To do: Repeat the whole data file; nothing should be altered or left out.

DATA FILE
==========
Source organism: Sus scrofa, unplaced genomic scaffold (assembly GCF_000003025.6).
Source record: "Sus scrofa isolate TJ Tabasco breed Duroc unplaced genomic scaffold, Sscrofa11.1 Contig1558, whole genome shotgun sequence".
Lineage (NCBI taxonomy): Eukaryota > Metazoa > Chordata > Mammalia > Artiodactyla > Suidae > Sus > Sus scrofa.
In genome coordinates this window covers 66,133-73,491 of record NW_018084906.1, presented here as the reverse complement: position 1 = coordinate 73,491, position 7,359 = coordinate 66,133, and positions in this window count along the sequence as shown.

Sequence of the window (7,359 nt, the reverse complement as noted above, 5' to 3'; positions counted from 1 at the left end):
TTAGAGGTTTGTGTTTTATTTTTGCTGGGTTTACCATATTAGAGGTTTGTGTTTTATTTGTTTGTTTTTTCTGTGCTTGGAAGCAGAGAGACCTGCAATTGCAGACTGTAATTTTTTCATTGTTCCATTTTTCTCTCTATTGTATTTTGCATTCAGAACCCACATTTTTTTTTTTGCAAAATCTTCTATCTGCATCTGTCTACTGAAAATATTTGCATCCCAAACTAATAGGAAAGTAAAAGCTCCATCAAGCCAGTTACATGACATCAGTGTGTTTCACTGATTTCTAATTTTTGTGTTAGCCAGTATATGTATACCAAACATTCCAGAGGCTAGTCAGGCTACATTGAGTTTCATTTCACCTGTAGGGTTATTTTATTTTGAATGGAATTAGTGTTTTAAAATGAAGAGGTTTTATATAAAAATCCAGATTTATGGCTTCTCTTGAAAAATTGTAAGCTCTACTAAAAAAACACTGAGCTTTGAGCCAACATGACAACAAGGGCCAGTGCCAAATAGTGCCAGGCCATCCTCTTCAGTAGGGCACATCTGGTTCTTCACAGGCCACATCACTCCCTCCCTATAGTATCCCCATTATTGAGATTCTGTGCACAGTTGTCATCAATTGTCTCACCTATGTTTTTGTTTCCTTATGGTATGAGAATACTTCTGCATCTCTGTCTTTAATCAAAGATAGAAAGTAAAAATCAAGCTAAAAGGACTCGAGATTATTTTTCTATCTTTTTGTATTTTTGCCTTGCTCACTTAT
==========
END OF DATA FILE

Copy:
Source organism: Sus scrofa, unplaced genomic scaffold (assembly GCF_000003025.6).
Source record: "Sus scrofa isolate TJ Tabasco breed Duroc unplaced genomic scaffold, Sscrofa11.1 Contig1558, whole genome shotgun sequence".
Lineage (NCBI taxonomy): Eukaryota > Metazoa > Chordata > Mammalia > Artiodactyla > Suidae > Sus > Sus scrofa.
In genome coordinates this window covers 66,133-73,491 of record NW_018084906.1, presented here as the reverse complement: position 1 = coordinate 73,491, position 7,359 = coordinate 66,133, and positions in this window count along the sequence as shown.

Sequence of the window (7,359 nt, the reverse complement as noted above, 5' to 3'; positions counted from 1 at the left end):
TTAGAGGTTTGTGTTTTATTTTTGCTGGGTTTACCATATTAGAGGTTTGTGTTTTATTTGTTTGTTTTTTCTGTGCTTGGAAGCAGAGAGACCTGCAATTGCAGACTGTAATTTTTTCATTGTTCCATTTTTCTCTCTATTGTATTTTGCATTCAGAACCCACATTTTTTTTTTTGCAAAATCTTCTATCTGCATCTGTCTACTGAAAATATTTGCATCCCAAACTAATAGGAAAGTAAAAGCTCCATCAAGCCAGTTACATGACATCAGTGTGTTTCACTGATTTCTAATTTTTGTGTTAGCCAGTATATGTATACCAAACATTCCAGAGGCTAGTCAGGCTACATTGAGTTTCATTTCACCTGTAGGGTTATTTTATTTTGAATGGAATTAGTGTTTTAAAATGAAGAGGTTTTATATAAAAATCCAGATTTATGGCTTCTCTTGAAAAATTGTAAGCTCTACTAAAAAAACACTGAGCTTTGAGCCAACATGACAACAAGGGCCAGTGCCAAATAGTGCCAGGCCATCCTCTTCAGTAGGGCACATCTGGTTCTTCACAGGCCACATCACTCCCTCCCTATAGTATCCCCATTATTGAGATTCTGTGCACAGTTGTCATCAATTGTCTCACCTATGTTTTTGTTTCCTTATGGTATGAGAATACTTCTGCATCTCTGTCTTTAATCAAAGATAGAAAGTAAAAATCAAGCTAAAAGGACTCGAGATTATTTTTCTATCTTTTTGTATTTTTGCCTTGCTCACTTAT